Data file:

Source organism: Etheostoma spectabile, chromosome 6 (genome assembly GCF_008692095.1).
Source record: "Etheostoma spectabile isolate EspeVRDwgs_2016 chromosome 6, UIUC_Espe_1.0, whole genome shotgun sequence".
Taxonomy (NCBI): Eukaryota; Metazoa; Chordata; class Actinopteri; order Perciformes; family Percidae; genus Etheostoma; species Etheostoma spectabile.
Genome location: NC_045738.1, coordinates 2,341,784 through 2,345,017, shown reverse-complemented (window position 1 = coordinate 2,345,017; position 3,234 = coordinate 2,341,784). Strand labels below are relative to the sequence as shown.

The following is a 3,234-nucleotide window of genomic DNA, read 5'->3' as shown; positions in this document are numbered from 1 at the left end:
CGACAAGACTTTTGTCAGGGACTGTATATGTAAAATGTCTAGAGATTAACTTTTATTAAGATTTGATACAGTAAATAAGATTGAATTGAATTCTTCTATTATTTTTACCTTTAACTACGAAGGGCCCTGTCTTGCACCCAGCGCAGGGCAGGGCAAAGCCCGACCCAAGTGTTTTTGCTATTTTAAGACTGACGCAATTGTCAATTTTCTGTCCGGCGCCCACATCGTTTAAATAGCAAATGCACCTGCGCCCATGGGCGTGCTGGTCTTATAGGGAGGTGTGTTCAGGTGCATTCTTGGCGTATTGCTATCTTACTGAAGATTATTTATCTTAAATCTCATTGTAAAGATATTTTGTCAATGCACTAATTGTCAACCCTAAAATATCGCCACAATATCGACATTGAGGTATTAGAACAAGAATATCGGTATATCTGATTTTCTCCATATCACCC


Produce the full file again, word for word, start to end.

Source organism: Etheostoma spectabile, chromosome 6 (genome assembly GCF_008692095.1).
Source record: "Etheostoma spectabile isolate EspeVRDwgs_2016 chromosome 6, UIUC_Espe_1.0, whole genome shotgun sequence".
Taxonomy (NCBI): Eukaryota; Metazoa; Chordata; class Actinopteri; order Perciformes; family Percidae; genus Etheostoma; species Etheostoma spectabile.
Genome location: NC_045738.1, coordinates 2,341,784 through 2,345,017, shown reverse-complemented (window position 1 = coordinate 2,345,017; position 3,234 = coordinate 2,341,784). Strand labels below are relative to the sequence as shown.

The following is a 3,234-nucleotide window of genomic DNA, read 5'->3' as shown; positions in this document are numbered from 1 at the left end:
CGACAAGACTTTTGTCAGGGACTGTATATGTAAAATGTCTAGAGATTAACTTTTATTAAGATTTGATACAGTAAATAAGATTGAATTGAATTCTTCTATTATTTTTACCTTTAACTACGAAGGGCCCTGTCTTGCACCCAGCGCAGGGCAGGGCAAAGCCCGACCCAAGTGTTTTTGCTATTTTAAGACTGACGCAATTGTCAATTTTCTGTCCGGCGCCCACATCGTTTAAATAGCAAATGCACCTGCGCCCATGGGCGTGCTGGTCTTATAGGGAGGTGTGTTCAGGTGCATTCTTGGCGTATTGCTATCTTACTGAAGATTATTTATCTTAAATCTCATTGTAAAGATATTTTGTCAATGCACTAATTGTCAACCCTAAAATATCGCCACAATATCGACATTGAGGTATTAGAACAAGAATATCGGTATATCTGATTTTCTCCATATCACCC